United States General Accounting Office Resources, Community, and Washington, D.C. 20548 Economic Development Division B-282415 July 20, 1999 The Honorable Dick Armey Majority Leader House of Representatives The Honorable Dan Burton Chairman, Committee on Government Reform House of Representatives The Honorable Fred Thompson Chairman, Committee on Governmental Affairs United States Senate Subject: Observations on the Department of the Interior’s Fiscal Year 2000 Performance Plan As you requested, we have reviewed and evaluated the fiscal year 2000 performance plans for the 24 Chief Financial Officers (CFO) Act agencies that were submitted to Congress as required by the Government Performance and Results Act of 1993 (Results Act). Enclosure I to this letter provides our observations on the fiscal year 2000 performance plan for the Department of the Interior (DOI). Enclosure II lists management challenges we and DOI’s Inspector General identified that the agency faces and the applicable goals and measures in the fiscal year 2000 annual performance plan. Our objectives were to (1) assess the usefulness of the agency’s plan for decisionmaking and (2) identify the degree of improvement the agency’s fiscal year 2000 performance plan represents over the fiscal year 1999 plan. Our observations were generally based on the requirements of the Results Act, guidance to agencies from the Office of Management and Budget (OMB) for developing the plan (OMB Circular A-11, Part 2), our previous reports and knowledge of DOI’s operations and programs, and our observations on DOI’s fiscal year 1999 performance plan. Our summary report on the CFO Act agencies’ fiscal year 2000 plans 1 contains a complete discussion of our objectives, scope, and methodology. 1 Managing for Results: Opportunities for Continued Improvements in Agencies’ Performance Plans (GAO/GGD/AIMD-99-215, July 20, 1999). Page 1 GAO/RCED-99-207R Interior’s Fiscal Year 2000 Performance Plan B-282415 As agreed, unless you announce the contents of this letter earlier, we plan no further distribution until 30 days from the date of the letter. The major contributors to this report are listed in enclosure III. Please call me on (202) 512-3841 if you or your staff have any questions. Victor S. Rezendes Director, Energy, Resources, and Science Issues Enclosures - 3 Page 2 GAO/RCED-99-207R Interior’s Fiscal Year 2000 Performance Plan Enclosure I Observations on the Department of the Interior's Performance Plan for Fiscal Year 2000 Interior’s fiscal year 2000 annual performance plan consists of 10 components—a 1 departmental overview and nine component plans. Most of the plans provide a general picture of intended performance across the agency and a general discussion of the strategies and resources that the agencies will use to achieve their performance goals. However, additional work is needed to provide confidence that the performance information will be credible. For example, most of the component plans have performance measures that represent progress towards the performance goals. To illustrate, NPS’ plan has an annual goal to reduce by 7 percent the rates of safety-related incidents in which visitors are involved. To measure accomplishments, NPS will use statistics that depict law enforcement incidents, natural resource violations, search-and-rescue missions, and traffic accidents. However, most of the component plans do not discuss the actions needed to compensate for unavailable or low-quality data or the implications of data limitations for assessing performance. Figure 1 highlights the plan’s major strengths and key weaknesses that need to be addressed in future plans. Figure 1: Major Strengths and Key Weaknesses of Interior’s Fiscal Year 2000 Annual Performance Plan Major Strengths • Contains results-oriented goals and quantifiable measures • Discusses strategies for achieving intended performance • Plans follow a consistent format making them more user friendly than those from fiscal year 1999 Key Weaknesses • Most of the plans do not provide specific procedures to credibly validate and verify performance information • Most of the plans do not identify or recognize issues that would significantly affect data limitations and their implication for assessing whether goals are being achieved 1 The nine subagencies are the Bureau of Indian Affairs (BIA), Bureau of Land Management (BLM), Bureau of Reclamation (BOR), U. S. Fish and Wildlife Service (FWS), Minerals Management Service (MMS), National Park Service (NPS), Office of the Special Trustee For American Indians (OST), Office of Surface Mining Reclamation and Enforcement (OSM), and U. S. Geological Survey (USGS). We did not review the plans for the Office of Insular Affairs, Inspector General, or Office of the Solicitor. Page 3 GAO/RCED-99-207R Interior’s Fiscal Year 2000 Performance Plan Enclosure I Observations on the Department of the Interior's Performance Plan for Fiscal Year 2000 The Department of the Interior’s fiscal year 2000 performance plans show moderate improvement in addressing weaknesses that we identified in our assessment of the fiscal year 1999 plans. In reviewing the fiscal year 1999 plans, we observed overall that the plan was not user-friendly. The component plans had to be reviewed in conjunction with the budget justifications. Therefore, understanding the totality was an overwhelming and time- consuming task involving a review of about 3,500 pages of material. More specifically, we said that the plans were limited in describing the strategies to accomplish performance goals; discussing the actions to address external factors that were likely to affect performance; describing the capital, human, and other resources to be used to achieve performance goals; describing credible procedures to verify and validate performance information, and recognizing known significant limitations to data from agency sources. For example, BIA’s fiscal year 1999 performance plan contained strategies for achieving its strategic goals that in some cases were very different from those identified in its strategic plan. While Interior’s fiscal year 2000 total plan is still quite lengthy, it is significantly more informative. Specifically the overall plan (1) follows a consistent format among all of the component plans making it easier to locate material, (2) shows improved linkages between the component plans and among the goals and strategies within each individual plan, and (3) has fewer and, as a result, more focused, goals and measures. In addition, the departmental overview plan identifies department wide goals that are more clearly presented. Furthermore, the fiscal year 2000 plans are becoming more stand-alone documents in that they do not have to be read in conjunction with the budget justifications in order to provide a reasonable understanding of each plan. Also, the plans do a better job of developing goals that are measurable, describing the strategies that the agencies will use to measure the accomplishment of goals, and discussing the external factors that have an effect on accomplishing the stated goals. Despite the overall improvements, the component plans need to continue to be strengthened to ensure that their performance information is sufficiently complete, accurate, and consistent. For example, six of the component plans still need to better identify significant data limitations and their implications for assessing the achievement of performance goals. Another area in which additional improvements are needed is in linking performance goals to program activities in the President’s budget request. Five of the plans need to provide better linkages. For example, FWS’ plan identifies funding levels for “GPRA program activities” but does not explain how these GPRA program activities were derived from the program activities in the agency’s budget justification. Page 4 GAO/RCED-99-207R Interior’s Fiscal Year 2000 Performance Plan Enclosure I Observations on the Department of the Interior's Performance Plan for Fiscal Year 2000 The Agency’s Performance Plan Provides a General Picture of Intended Performance Across the Agency Interior’s performance plans provide a general picture of intended performance across the agency. For example, seven of the component plans have performance measures that represent progress towards the performance goals. To illustrate, NPS’ plan has an annual goal to reduce by 7 percent the rate of safety-related incidents in which visitors are involved by September 30, 2000. To measure accomplishments, NPS will use statistics that depict law enforcement incidents, natural resource violations, search-and-rescue missions, and traffic accidents. Similarly, one of OSM’s mission goals is to repair, reclaim, and restore land and water that were degraded by past mining. One of OSM’s performance goals related to this mission goal is for the Surface Mining Program to reclaim about 9,000 acres during fiscal year 2000. OSM will measure progress using the number of acres reclaimed by the Abandoned Mine Land Program. Last year, when we reviewed the fiscal year 1999 plans, we observed that most of the component performance plans did not provide a succinct and concrete statement of expected performance for subsequent comparison with actual performance. Furthermore, most of the component plans did not have goals that were clearly linked to the subagencies’ missions, strategic goals, and program activities in the budget and did not recognize crosscutting efforts. The fiscal year 2000 performance plan indicates moderate improvement in addressing the weaknesses of the fiscal year 1999 performance plan as it relates to providing a clear picture of intended performance across the agency. Among improvements in the fiscal year 2000 plan are that most of the component plans have performance goals and measures that address the important dimensions of program performance. For example, there are a greater number of goals that are linked to outcomes, which show progress toward achieving program results. To illustrate, nearly 40 percent of BOR’s goals in its fiscal year 1999 plan were not outcome-oriented but instead addressed internal issues concerning how it does its work. The Bureau’s fiscal year 2000 plan is moving toward developing more outcome-oriented goals. Currently only about 25 percent of its goals address internal issues. Another area in which the component plans generally have improved is in their discussion of coordination efforts with other agencies having related strategic or performance goals. The fiscal year 2000 plans show that, six of the seven component plans that were weak in discussing coordination issues have made modest progress. For example, the FWS’ plan for fiscal year 1999 had a very brief and vague discussion of crosscutting efforts. Its fiscal year 2000 plan discusses several crosscutting issues and recognizes the need to involve other parties in and outside the agency. To illustrate, FWS’ plan has identified the Mississippi River Basin Partnership as a cooperative effort to support a number of habitat and species assessments, restoration, and improvement projects in the Mississippi River Basin area. FWS requested funds for this effort and will work with groups such as the Mississippi River Interstate Cooperative Resource Association, The Missouri River Natural Page 5 GAO/RCED-99-207R Interior’s Fiscal Year 2000 Performance Plan Enclosure I Observations on the Department of the Interior's Performance Plan for Fiscal Year 2000 Resources Committee, and the Lower Mississippi River Conservation Committee to accomplish these projects. Conversely, BOR’s plan has a discussion of crosscutting issues but does not go into any detail about issues that cross agency boundaries and is confined mostly to discussions of intra-Interior issues. The Agency’s Performance Plan Provides a General Discussion of the Strategies and Resources the Agency Will Use to Achieve Its Goals The fiscal year 2000 plan provides a general discussion of strategies and resources the agency will use to achieve performance goals. For example, most of the component plans that had weaknesses in fiscal year 1999 now discuss strategies that are linked to performance goals, contain changes to existing strategies and identify new initiatives to achieve performance goals, and describe the financial resources that are needed to achieve goals. To illustrate, MMS’ plan has identified funding and full-time-equivalent staffing needs for each performance goal and provides some narrative identifying how the resources are to be used. Many of the other component plans also identify the funding resources attributable to the goals, which is a key element in assessing program performance. The component plans, however, did not always clearly relate the program activities in the President’s budget to performance goals. Many of the component plans identify “GPRA program activities,” which result from aggregating, consolidating, or disaggregating the program activities in the budget. The plans then related the funding for the GPRA program activity to the performance goals. However, it is not always clear how the GPRA program activities and the funding levels were derived from the program activities in the budget. For example, it was not always clear how the funding for budget program activities would be allocated to performance goals in the plans of BIA, BLM, and FWS. In addition, NPS’ plan does not link its organizational effectiveness goals to program activities in its budget. Conversely, USGS’s plan provides crosswalks showing (1) the relationship between funding for its budget program activities and funding for its GPRA program activities and (2) how GPRA program activity funding would be allocated to performance goals. Interior officials told us that they are continuing to explore ways to more clearly portray the relationship between performance plans and budgets. Last year, when we reviewed the fiscal year 1999 plans, the majority of Interior’s component plans did not (1) adequately describe the strategies to accomplish performance, (2) sufficiently address how any external factors could affect the achievement of goals, and (3) always discuss or adequately identify the capital, human, financial, or other resources that will be used to achieve the performance goals. The fiscal year 2000 performance plan indicates moderate improvement in addressing the weaknesses that we identified in our Page 6 GAO/RCED-99-207R Interior’s Fiscal Year 2000 Performance Plan Enclosure I Observations on the Department of the Interior's Performance Plan for Fiscal Year 2000 assessment of the fiscal year 1999 plans as it relates to providing a specific discussion of strategies and resources the agency will use to achieve performance goals. Among improvements in the fiscal year 2000 performance plan are that many of the component plans that had prior weaknesses now provide a better description of the strategies that will be used to achieve the goals and the external factors that could affect achievement of desired performance. For example, BLM’s plan has a number of goals in the “Restore and Maintain the Health of the Land” program area that is supported by strategies for achieving the goals. To illustrate, BLM has the goal to assess 400 miles of flowing riparian areas and 200,000 acres of key watersheds and standing wetlands that may be at risk of degradation. One of the strategies BLM will use to address this goal is to provide training on condition assessments and have interdisciplinary teams assess the riparian areas, watersheds, and wetlands using an established checklist protocol. The assessment results will be reported to BLM for the purpose of tracking and managing success in goal achievement. Its plan also provides information on how limited financial and staff resources could prevent the goals from being met. Also, BIA’s plan has shown much improvement in describing the strategies for achieving goals and in linking the strategies to the performance goals. Its fiscal year 1999 plan generally did not discuss the strategies for achieving goals. Interior’s only strategic information technology goal is ensuring that the department’s critical information systems have been remediated and are operating correctly for the year 2000 date change—a serious global issue and one that we identified as a government-wide high-risk issue. The department’s performance goal is to ensure its critical information systems and processes are year 2000 compliant by March 31, 1999. According to department officials, all 90 of its critical systems have been repaired and in operation and 97 percent of the systems have been validated and verified by an independent source. The remaining 3 percent are to be completed by May 30, 1999. This information provides users of the plan with more assurance that the department’s critical business processes and computer systems will function properly in the new millennium. The Agency’s Performance Plan Provides Limited Confidence That Performance Information Will Be Credible While Interior’s component performance plans have improved over the fiscal year 1999 plans, they still need to be strengthened in order to provide confidence that performance information will be credible. Most of the component plans do not discuss the specific actions they need to take to compensate for unavailable or low-quality data or the implications of data limitations for assessing performance. For example, most of the plans identify the validation and verification procedures for ensuring data reliability but do not discuss the specific methodologies that will be used. To illustrate, most of the component plans—the departmental overview, NPS, OSM, FWS, MMS, and BIA—still do not discuss the procedures Page 7 GAO/RCED-99-207R Interior’s Fiscal Year 2000 Performance Plan Enclosure I Observations on the Department of the Interior's Performance Plan for Fiscal Year 2000 to control data quality, such as those for automated information systems. Also, only one plan—FWS—improved its discussion on weaknesses that are inherent in the form of data collection and that could result in significant error in the data used for measuring performance. For example, FWS recognized in its plan that to achieve its annual goal to improve the condition of water management and public use facilities that it would need to have, among other things, better baseline data in its Maintenance Management System by December 1999. Last year, when we reviewed the fiscal year 1999 plan, we observed that the component plans did not provide specific information on the data verification and validation processes and management controls over data that would be used. In addition, most of Interior’s component plans did not sufficiently identify significant data limitations or adequately discuss or make reference to any significant new or modified information systems to make more credible data available for performance measures. The fiscal year 2000 performance plan shows some improvements in addressing the weaknesses that we identified in our assessment of the fiscal year 1999 performance plan as it relates to providing full confidence that the agency’s performance information will be credible. However, improvements are still needed. For the fiscal year 2000 performance plan, the data sources and strategy and validation procedures for the goals are presented in tables. The information in the tables often identify some of the major information systems that are used to store, process, and generate data and reports that will be used to assess performance. However, these tables do not provide enough of the verification and validation information needed for ensuring data reliability and credibility. Also, most of the component plans do not recognize several known issues that would significantly limit the quality of data from agency sources. For example, the component plans do not address information or computer security. We have identified information security as a government wide high-risk issue. Users of the plan could benefit from assurance that the agency’s systems are secure from risks, such as tampering, that could affect the reliability and availability of critical performance data. Interior officials told us that they take data security seriously and are looking at computer security for all systems, including performance management systems. They said that data systems support performance measurement and they believe the department is already meeting the Results Act requirements in this area, but will continue to scrutinize and improve security. In this regard, they said that the department’s information resources management council is examining the data/computer security issue and agreed the department can discuss the work of the council as part of the data validation and verification discussion in future plans. We agree that the department may be meeting the Results Act requirements and are encouraged that it will discuss information security in future performance plans because information security is a high risk issue government wide. In addition, the departmental overview plan has the goal of achieving unqualified financial opinions for all of its component entities as well as for the Department’s consolidated Page 8 GAO/RCED-99-207R Interior’s Fiscal Year 2000 Performance Plan Enclosure I Observations on the Department of the Interior's Performance Plan for Fiscal Year 2000 financial reports. While this goal is laudable, Interior’s core focus needs to be directed toward gaining the ability to produce accurate financial information in a timely manner. At a minimum, the Department needs to produce its audited financial statements in time to meet the statutory deadline of March 1 of each year. Additionally, the Department has indicated that it began modifying its financial statement system to allow for collection and reporting of financial information on a quarterly basis. We believe this is a worthy goal and as such should be added as a goal in the departmental overview plan. Although the component plans generally still need improvement, the departmental overview plan made some progress in determining the credibility of performance data in the accounting and financial management area. For example, the departmental overview plan recognized the need to define and collect data on deferred and routine maintenance and capital improvements. Also, Interior has established a management team composed of its chief information officer and other senior managers to address the issue of year 2000 compliance for computer systems. Other Observations on the Department of the Interior’s Implementation of Performance-Based Management The Secretary of the Interior is responsible for administering the government’s trust responsibilities to tribes and Indians. This includes managing about $3 billion in Indian trust funds, and about 54 million acres of Indian lands. Management of Indian trust funds and assets has long been characterized by, for example, inadequate accounting and information systems, untrained and inexperienced staff, backlogs in appraisals, inadequate written policies and procedures, and poor internal controls. To address Interior’s long-standing problems with accounting and asset management for the Indian trust funds, the Office of Special Trustee for American Indians (OST), which reports directly to the Secretary of the Interior, was established in 1996. The Office of Special Trustee developed an annual performance plan for fiscal year 2000 that covers the management of Indian trust funds. The OST did not have a performance plan for fiscal year 1999. Thus, we could not assess how much improvement has occurred. Instead, we evaluated OST’s fiscal year 2000 plan to determine whether the plan meets, partially meets, or fails to meet the criteria established for evaluating agency performance plans. We determined that OST’s performance plan meets the evaluation criteria in the areas of establishing performance goals that reflect the agency’s primary functions, strategic goals, and mission. OST’s plan also meets the criteria for establishing performance measures that link to the goals. Overall, however, OST’s plan provides only (1) a general picture of intended performance across the agency, (2) a limited discussion of how the agency’s strategies and resources will help achievement of its performance goals, and (3) limited confidence that performance information will be credible. Page 9 GAO/RCED-99-207R Interior’s Fiscal Year 2000 Performance Plan Enclosure I Observations on the Department of the Interior's Performance Plan for Fiscal Year 2000 For example, OST’s performance plan does not clearly define some criteria needed for applying performance measures. To illustrate, the OST has as one of its measures the percentage of subproject milestones contained in its High Level Implementation Plan—a plan which contains information on and describes each of 13 subprojects to address trust management reform—completed by September 30, 2000. However, the milestones themselves are not in OST’s performance plan, but in a separate 90-page document that must be consulted to determine intended performance. Furthermore, because there are no objective criteria to determine levels of completion for some of the milestones, the application of the measure would lend itself to subjective judgment. As a result, inconsistent measurement could occur from year to year because of changes in the criteria. Also, there is no clear explanation of how the agency’s strategies will affect the achievement of its performance goals or how the resources will or should be allocated or applied to the goals. Finally, the plan does not describe the significance of the limitations to trust management data systems for concluding on the extent to which goals will have been achieved. It should also be noted that the National Indian Gaming Commission is not covered in Interior’s strategic or performance plans. The Commission was established as an independent agency within the Department of the Interior with the primary purpose of regulating and monitoring gaming conducted on Indian lands. The Commission has authority to spend about $7 million in fiscal year 2000. While this may not be a major activity within Interior, the sensitivities of Indian gaming issues and the potential for criminal activities related to gaming, would seem to indicate that Indian gaming is an important area in which to develop performance goals and measures to explain what it plans to accomplish with these funds. Agency Comments On April 7, 1999, we met with Interior officials, including the Deputy Assistant Secretary for Budget and Finance, the Director, Office of Planning and Performance Management, and the Director of the Office of Financial Management to obtain the agency’s comments on our observations about its fiscal year 2000 performance plan. Interior officials believe that its fiscal year 2000 performance plan meets the requirements of the Results Act and the guidance provided by the Office of Management and Budget (OMB) in Circular A-11. However, the Department acknowledges that improvements can be made to its plan. Interior also noted that the development of its performance plan is an iterative process and that progress will continue as the agency gains additional knowledge and experience with performance-based, results-oriented management. The Department did not agree with our observation that it had not made significant progress in the area of validating and verifying performance information. While Interior officials believe that some improvements can be made, they said that the fiscal year 2000 plan includes better-defined measures, baselines, collection systems, and validation processes for each measure. They were particularly concerned that we did not give them enough credit for Page 10 GAO/RCED-99-207R Interior’s Fiscal Year 2000 Performance Plan Enclosure I Observations on the Department of the Interior's Performance Plan for Fiscal Year 2000 the progress they made in describing the information on the validation and verification measures in their plans. In this regard, they told us that they worked closely with OMB on this aspect of their plans and that, according to OMB officials, the plans adequately address the requirements set forth in Circular A-11. We agree that the department improved its discussion of validation and verification measures over its fiscal year 1999 plans and have added language to the report to reflect the progress made. We also agree that additional improvements are needed. Improvements could be made in (1) ensuring that performance information is sufficiently complete, accurate, and consistent; (2) linking performance goals to program activities in the budget request, and (3) discussing the specific actions needed to compensate for unavailable or low-quality data or the implications of data limitations for assessing performance. The department also made specific comments regarding its efforts to integrate performance planning and budgets and address information and computer security. We have also included language in the report to reflect the department’s views on these issues. Specifically, we discuss the department’s intent to more clearly portray the relationship between performance planning and budgets and how it plans to discuss information and computer security in future performance plans. We also revised the text to discuss the department’s efforts to more frequently report financial statement information. Page 11 GAO/RCED-99-207R Interior’s Fiscal Year 2000 Performance Plan Enclosure II Management Challenges This table compares the Department of Interior’s management challenges to its performance plans for FY 2000. The management challenges included in the table are those identified by GAO and Interior’s OIG. Table II.1: Management Problems in Interior’s Fiscal Year 2000 Performance Plan Management challenge Applicable goals and measures in the fiscal year 2000 performance plan Steamlining agencies—The organization and functions None. The Departmental Overview portion of the of federal land management agencies—particularly performance plan addresses a number of crosscutting BLM and the Forest Service—need to be reexamined initiatives. However, they are aimed more at improved and streamlined. Similar responsibilities, tighter coordination among agencies than at the kind of budgets, and an increased understanding that the fundamental reexamination of agency organizations boundaries of natural systems are not consistent with and functions as suggested by our analysis. agency boundaries demand that this kind of reexamination be done. Resource management—As caretaker of much of the The Departmental Overview as well as some bureau nation’s natural and cultural resources, Interior needs plans have set up goals and measures to address to know the condition of these resources so that they various aspects of this issue. For example: can be properly preserved, protected, and maintained. —The Departmental Overview plan has established a However, the agency frequently does not have this goal and measures for determining the condition of kind of basic information. As a result, Interior frequently assets to get better information on maintenance does not know the status of key issues like the problems (04.05.01.00); condition and extent of resources problems, the —NPS has a number of goals and measures dealing effectiveness of measures taken to deal with them, or, with identifying and improving the condition of its where limited dollars should be allocated to do the resources ( Ia & Ib goals, esp. Ib1 and Ib2; also IVa9 most good. & page 11) —BLM has a number of goals and measures dealing (The IG also identified this area as a management with getting better information to preserve resources challenge.) and maintain health of the land (II.3, II.5, & II.7) Better guidance and oversight Decentralization of None. The most significant contribution in helping to responsibility, coupled with inadequate guidance and address this issue is the implementation of GPRA per oversight, has resulted in significant differences in how se. The development of strategic and performance Interior’s field offices have implemented both legislative plans, performance measurement and eventually the mandates and the administration’s goals and performance reports will, if implemented properly, go objectives. a long way toward resolving this challenge. —BLM was one of the bureaus we and the IG were (The IG also has identified this area as a management most critical of in this area. However, it is making challenge.) good progress (see pp 8 & 9 of plan). Management of tribal and Indian Programs Trust Fund Management—The performance plan Management problems continue to plague Interior’s contains goals and measures for each of the major tribal and Indian programs. The $3B Indian trust fund management problem areas (06.01.01, 06.01.02, & has long been characterized by inadequate accounting 06.01.03). If all of the performance goals were met, and information systems, untrained and inexperienced many, though not all, of the identified problems would staff, and a host of other problems. In addition, the be resolved. distribution of about $800 million annually to tribes for basic services like law enforcement, child welfare and Annual fund distribution to tribes—None. other social services and for contract support costs, is According to BIA officials, making the necessary not in sync with the changing needs of tribes or changes would require legislation. changes in tribal revenues from activities such as gaming. Funding for contract support costs—The plan has a Page 12 GAO/RCED-99-207R Interior’s Fiscal Year 2000 Performance Plan Enclosure II Management Challenges Management challenge Applicable goals and measures in the fiscal year 2000 performance plan goal and performance measure addressing the need (The IG also identified this area as a management to more fully fund contract support costs challenge.) (01.01.01.02). If met, the goal will provide increased, but not full, funding for contract support costs. BLM/ALMRS project—BLM is not effectively managing None. The management problems that BLM has had its ½ billion dollar Automated Land and Minerals with ALMRS will no longer be a problem because, Records System (ALMRS) project. Problems such as according to agency officials, the ALMRS systems the lack of a project schedule and other necessary development project has been cancelled as of March system development plans increased the risk of 1999. In the meantime, BLM will continue to face the degraded performance and capability, and resulted in same record management problems ALMRS was higher costs—about 33 percent higher than BLM’s intended to address. original estimate of about $400 million. BLM also found continuing problems with computer hardware and software during recent testing and found a number of concerns that had not been adequately addressed. Other areas identified by the IG-Department of the Interior: Financial management—The Bureau of Indian Affairs The Departmental Overview plan identifies a number and insular area governments have been unable to of Department-wide management issues that need to adequately account for revenues and expenditures be addressed. One of these issues is the need to associated with their operations. The latest financial develop reliable and accurate financial information. statements (fiscal year 1997) for the Bureau of Indian The performance goal and measure for addressing Affairs received a qualified opinion due to the agency’s this issue includes getting unqualified opinions for the inability to provide adequate documentation or reliable financial statement of BIA. (04.03.01.00) accounting information in a number of areas. Similarly, audits of the insular governments have shown that In addition, the plan for the Office on Insular Affairs long-standing financial management deficiencies, like has included goals and measures for improving the the inability to account for financial resources and financial management practices of insular area ensuring that procurement transactions conform to governments. (05.02.01.00, 05.02.02.00.) requirements, continue to exist. Land clean-up—Interior’s land management agencies The Departmental Overview plan acknowledges this face a major challenge in cleaning up sites as a major issue for the Department and includes a contaminated by hazardous materials, abandoned performance goal for and measure for dealing with it. mines sites, oil and gas wells, leaking underground (04.06.01.00) storage tanks and pipelines, and illegal dumping sites. The cleanup costs to Interior have not been determined In addition, NPS (Ia1), BLM (01.02.04.00), BIA because of the unknown nature and extent of possible (03.08.02.01), and FWS (2.1.2) also had goals and contamination and because the liability for cleanup in measures for addressing this issue. relation to other parties has not been established. However, the potential liability could be significant— perhaps hundreds of millions of dollars. Revenue collections—Interior’s bureaus are involved in BLM—Plan identifies revenue collections as a key numerous activities that generate revenue for the management issue that needs to be addressed and federal government. These include mineral lease includes performance goals and measures collections, water use repayments, reclamation fees, addressing this issue (01.01.04, 01.02.01, 03.05.01). Page 13 GAO/RCED-99-207R Interior’s Fiscal Year 2000 Performance Plan Enclosure II Management Challenges Other areas identified by the IG-Department of the Interior: resource and material sales, and user fees just to The goals and measures are broader than the name a few. However, despite collecting over $9 billion specific points made in the OIG reports. in fiscal year 1997, more can be done to improve Interior’s collection activities. For example, BLM could BOR—Plan identifies revenue collections as a key recover more costs related to reimbursements for its management issue and discusses actions taken to fire fighting activities and BOR could have substantially address concerns raised by the IG. No specific goals increased revenues by perhaps as much as $1.2 or measures. billion, by revising its irrigation assistance repayment policy. MMS—Plan identifies revenue collections as a key management issue. No goals or measures specific to IG findings. Land exchanges—Congress has emphasized the use None. The issue raised by the IG is based on work at of land exchanges to acquire lands containing resource BLM. While there are no specific goals or measures values of public significance and to improve the addressing this issue, the BLM plan acknowledges manageability of federal land by consolidating its land this as a management issue and discusses actions ownership. However, BLM has historically experienced taken by the agency to address IG concerns. problems in administering land exchanges in accordance with established standards and procedural controls. As a result, money is lost. (IG reports have identified $4.4 million lost on 3 exchanges.) Y2K—Interior has determined that the Year 2000 (Y2K) The Departmental Overview plan has a performance problem is critical to meeting the Department’s mission goal and associated measure addressing this issue and that resolution of the problem is one of Interior’s (04.02.01.00). Essentially, they call for all critical highest priorities. IG evaluations of Y2K readiness at 3 systems to be Y2K compliant by March 31, 1999. bureaus (BIA, NPS, and FWS) have shown that 2 of Agency officials told us that all 90 of its critical the bureaus—BIA and NPS—have yet to complete a systems have been repaired and in operation and 97 number of key steps needed to resolve the problem. percent of the systems have been validated and Both BIA and NPS are in the process of addressing the verified by an independent source. The remaining 3 problems related to this issue. (The IG is now looking percent are to be completed by May 30, 1999. at Y2K implementation at other Interior bureaus—BLM, USGS, and BOR.) Page 14 GAO/RCED-99-207R Interior’s Fiscal Year 2000 Performance Plan Enclosure III GAO Contacts and Staff Acknowledgments GAO Contacts Victor S. Rezendez, (202) 512-3841 Acknowledgments In addition to the contact named above, Arleen Alleman, Robert Cronin, Alan Dominicci Leonard Ellis, Cliff Fowler, Brad Hathaway, Roy Judy, Jeff Malcolm, and Ned Smith made key contributions to this product. (141309) Page 15 GAO/RCED-99-207R Interior’s Fiscal Year 2000 Performance Plan Page 16 GAO/RCED-99-207R Interior’s Fiscal Year 2000 Performance Plan Page 17 GAO/RCED-99-207R Interior’s Fiscal Year 2000 Performance Plan Page 18 GAO/RCED-99-207R Interior’s Fiscal Year 2000 Performance Plan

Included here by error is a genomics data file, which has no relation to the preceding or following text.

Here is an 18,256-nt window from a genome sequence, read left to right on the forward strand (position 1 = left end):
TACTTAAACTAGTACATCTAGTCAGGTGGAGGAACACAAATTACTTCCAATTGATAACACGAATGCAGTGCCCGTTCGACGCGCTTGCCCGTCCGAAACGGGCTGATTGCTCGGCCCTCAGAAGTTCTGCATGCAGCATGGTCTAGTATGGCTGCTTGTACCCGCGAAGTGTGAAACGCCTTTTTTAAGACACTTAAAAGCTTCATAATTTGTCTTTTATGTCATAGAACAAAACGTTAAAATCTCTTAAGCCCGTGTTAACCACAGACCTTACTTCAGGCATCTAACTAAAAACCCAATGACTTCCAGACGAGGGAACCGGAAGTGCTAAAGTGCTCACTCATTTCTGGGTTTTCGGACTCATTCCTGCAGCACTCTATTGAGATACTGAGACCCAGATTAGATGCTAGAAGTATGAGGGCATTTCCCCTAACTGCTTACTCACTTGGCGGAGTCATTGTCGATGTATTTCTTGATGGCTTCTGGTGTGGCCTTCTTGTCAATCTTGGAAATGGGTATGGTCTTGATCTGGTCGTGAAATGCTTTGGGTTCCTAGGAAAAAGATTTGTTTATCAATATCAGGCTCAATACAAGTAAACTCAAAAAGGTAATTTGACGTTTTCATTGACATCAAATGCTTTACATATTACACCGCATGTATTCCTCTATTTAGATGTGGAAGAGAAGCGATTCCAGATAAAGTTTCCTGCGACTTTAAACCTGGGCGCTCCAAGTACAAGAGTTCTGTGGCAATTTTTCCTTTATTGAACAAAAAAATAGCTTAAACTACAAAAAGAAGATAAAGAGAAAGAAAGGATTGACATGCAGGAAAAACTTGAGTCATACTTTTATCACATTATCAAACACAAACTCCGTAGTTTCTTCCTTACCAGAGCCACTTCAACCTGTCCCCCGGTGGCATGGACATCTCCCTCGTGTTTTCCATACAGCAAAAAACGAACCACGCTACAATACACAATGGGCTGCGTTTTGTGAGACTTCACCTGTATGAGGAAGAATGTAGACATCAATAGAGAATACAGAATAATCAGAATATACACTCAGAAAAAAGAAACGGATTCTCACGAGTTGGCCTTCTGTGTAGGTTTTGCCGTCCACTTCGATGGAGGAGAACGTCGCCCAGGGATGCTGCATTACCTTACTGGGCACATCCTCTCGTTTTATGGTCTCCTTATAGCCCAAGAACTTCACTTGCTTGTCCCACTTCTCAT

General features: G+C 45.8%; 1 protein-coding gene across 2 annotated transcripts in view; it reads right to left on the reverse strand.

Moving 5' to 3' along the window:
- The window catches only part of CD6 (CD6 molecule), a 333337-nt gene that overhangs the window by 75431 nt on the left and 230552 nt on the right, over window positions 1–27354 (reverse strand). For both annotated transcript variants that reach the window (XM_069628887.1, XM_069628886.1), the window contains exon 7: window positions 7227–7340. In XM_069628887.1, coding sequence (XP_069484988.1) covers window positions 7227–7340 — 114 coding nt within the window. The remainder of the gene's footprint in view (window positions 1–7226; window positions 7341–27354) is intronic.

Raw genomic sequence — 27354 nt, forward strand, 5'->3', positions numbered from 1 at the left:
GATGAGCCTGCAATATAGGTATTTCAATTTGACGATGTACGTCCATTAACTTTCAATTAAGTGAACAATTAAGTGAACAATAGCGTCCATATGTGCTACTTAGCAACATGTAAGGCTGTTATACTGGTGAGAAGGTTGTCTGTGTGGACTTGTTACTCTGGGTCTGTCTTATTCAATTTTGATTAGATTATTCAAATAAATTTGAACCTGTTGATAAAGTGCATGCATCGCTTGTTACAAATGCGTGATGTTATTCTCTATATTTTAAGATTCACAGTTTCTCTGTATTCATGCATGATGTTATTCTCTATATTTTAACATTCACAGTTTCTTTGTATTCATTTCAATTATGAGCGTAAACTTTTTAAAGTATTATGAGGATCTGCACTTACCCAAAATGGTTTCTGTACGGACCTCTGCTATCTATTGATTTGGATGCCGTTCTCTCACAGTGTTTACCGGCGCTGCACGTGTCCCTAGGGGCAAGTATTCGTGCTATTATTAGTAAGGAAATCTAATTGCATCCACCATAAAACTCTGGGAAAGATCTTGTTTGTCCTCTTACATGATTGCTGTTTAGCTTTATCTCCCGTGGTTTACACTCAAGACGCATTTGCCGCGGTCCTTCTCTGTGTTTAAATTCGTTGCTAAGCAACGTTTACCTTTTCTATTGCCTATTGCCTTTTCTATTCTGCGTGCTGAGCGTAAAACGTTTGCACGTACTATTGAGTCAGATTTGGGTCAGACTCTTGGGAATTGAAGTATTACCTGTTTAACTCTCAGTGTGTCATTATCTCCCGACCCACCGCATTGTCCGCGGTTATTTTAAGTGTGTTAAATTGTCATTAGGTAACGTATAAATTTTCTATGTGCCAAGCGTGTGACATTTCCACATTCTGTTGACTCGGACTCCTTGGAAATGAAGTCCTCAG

Observations on the Department of the Interior's Fiscal Year 2000 Performance Plan
Published by the Government Accountability Office on 1999-07-20.
Below is a raw (and likely hideous) rendition of the original report. (PDF)